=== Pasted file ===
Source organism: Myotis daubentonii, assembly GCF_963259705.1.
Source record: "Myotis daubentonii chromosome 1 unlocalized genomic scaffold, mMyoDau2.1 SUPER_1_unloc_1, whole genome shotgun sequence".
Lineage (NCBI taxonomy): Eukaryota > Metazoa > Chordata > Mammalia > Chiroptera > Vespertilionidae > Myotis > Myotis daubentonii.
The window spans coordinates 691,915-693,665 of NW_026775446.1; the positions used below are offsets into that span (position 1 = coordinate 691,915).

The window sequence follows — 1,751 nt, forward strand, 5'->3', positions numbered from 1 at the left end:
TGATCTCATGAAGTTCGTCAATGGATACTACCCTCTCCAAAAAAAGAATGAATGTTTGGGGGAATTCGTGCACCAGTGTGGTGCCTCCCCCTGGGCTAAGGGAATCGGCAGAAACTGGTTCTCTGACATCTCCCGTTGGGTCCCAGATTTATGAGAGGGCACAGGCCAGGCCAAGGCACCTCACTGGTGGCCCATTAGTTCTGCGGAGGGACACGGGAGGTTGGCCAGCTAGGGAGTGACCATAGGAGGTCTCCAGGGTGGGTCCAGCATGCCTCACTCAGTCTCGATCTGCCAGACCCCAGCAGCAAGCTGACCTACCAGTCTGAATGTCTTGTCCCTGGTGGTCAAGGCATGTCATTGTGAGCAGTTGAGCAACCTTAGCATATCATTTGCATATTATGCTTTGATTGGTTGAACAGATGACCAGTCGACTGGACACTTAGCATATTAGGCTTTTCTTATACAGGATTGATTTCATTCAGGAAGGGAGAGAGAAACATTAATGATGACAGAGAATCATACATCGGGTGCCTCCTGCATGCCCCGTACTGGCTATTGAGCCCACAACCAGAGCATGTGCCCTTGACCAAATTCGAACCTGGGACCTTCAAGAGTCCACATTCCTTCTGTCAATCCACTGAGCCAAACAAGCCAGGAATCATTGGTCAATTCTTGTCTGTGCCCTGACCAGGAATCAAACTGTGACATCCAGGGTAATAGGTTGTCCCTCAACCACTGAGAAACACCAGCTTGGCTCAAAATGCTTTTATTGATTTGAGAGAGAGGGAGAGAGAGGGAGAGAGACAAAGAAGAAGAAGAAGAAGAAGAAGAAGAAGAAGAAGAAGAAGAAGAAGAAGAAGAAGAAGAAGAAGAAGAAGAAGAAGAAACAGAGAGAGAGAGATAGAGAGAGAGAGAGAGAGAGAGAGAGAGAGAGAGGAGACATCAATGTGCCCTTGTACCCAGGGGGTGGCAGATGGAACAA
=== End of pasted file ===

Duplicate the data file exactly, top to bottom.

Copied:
Source organism: Myotis daubentonii, assembly GCF_963259705.1.
Source record: "Myotis daubentonii chromosome 1 unlocalized genomic scaffold, mMyoDau2.1 SUPER_1_unloc_1, whole genome shotgun sequence".
Lineage (NCBI taxonomy): Eukaryota > Metazoa > Chordata > Mammalia > Chiroptera > Vespertilionidae > Myotis > Myotis daubentonii.
The window spans coordinates 691,915-693,665 of NW_026775446.1; the positions used below are offsets into that span (position 1 = coordinate 691,915).

The window sequence follows — 1,751 nt, forward strand, 5'->3', positions numbered from 1 at the left end:
TGATCTCATGAAGTTCGTCAATGGATACTACCCTCTCCAAAAAAAGAATGAATGTTTGGGGGAATTCGTGCACCAGTGTGGTGCCTCCCCCTGGGCTAAGGGAATCGGCAGAAACTGGTTCTCTGACATCTCCCGTTGGGTCCCAGATTTATGAGAGGGCACAGGCCAGGCCAAGGCACCTCACTGGTGGCCCATTAGTTCTGCGGAGGGACACGGGAGGTTGGCCAGCTAGGGAGTGACCATAGGAGGTCTCCAGGGTGGGTCCAGCATGCCTCACTCAGTCTCGATCTGCCAGACCCCAGCAGCAAGCTGACCTACCAGTCTGAATGTCTTGTCCCTGGTGGTCAAGGCATGTCATTGTGAGCAGTTGAGCAACCTTAGCATATCATTTGCATATTATGCTTTGATTGGTTGAACAGATGACCAGTCGACTGGACACTTAGCATATTAGGCTTTTCTTATACAGGATTGATTTCATTCAGGAAGGGAGAGAGAAACATTAATGATGACAGAGAATCATACATCGGGTGCCTCCTGCATGCCCCGTACTGGCTATTGAGCCCACAACCAGAGCATGTGCCCTTGACCAAATTCGAACCTGGGACCTTCAAGAGTCCACATTCCTTCTGTCAATCCACTGAGCCAAACAAGCCAGGAATCATTGGTCAATTCTTGTCTGTGCCCTGACCAGGAATCAAACTGTGACATCCAGGGTAATAGGTTGTCCCTCAACCACTGAGAAACACCAGCTTGGCTCAAAATGCTTTTATTGATTTGAGAGAGAGGGAGAGAGAGGGAGAGAGACAAAGAAGAAGAAGAAGAAGAAGAAGAAGAAGAAGAAGAAGAAGAAGAAGAAGAAGAAGAAGAAGAAGAAGAAGAAGAAGAAACAGAGAGAGAGAGATAGAGAGAGAGAGAGAGAGAGAGAGAGAGAGAGAGGAGACATCAATGTGCCCTTGTACCCAGGGGGTGGCAGATGGAACAA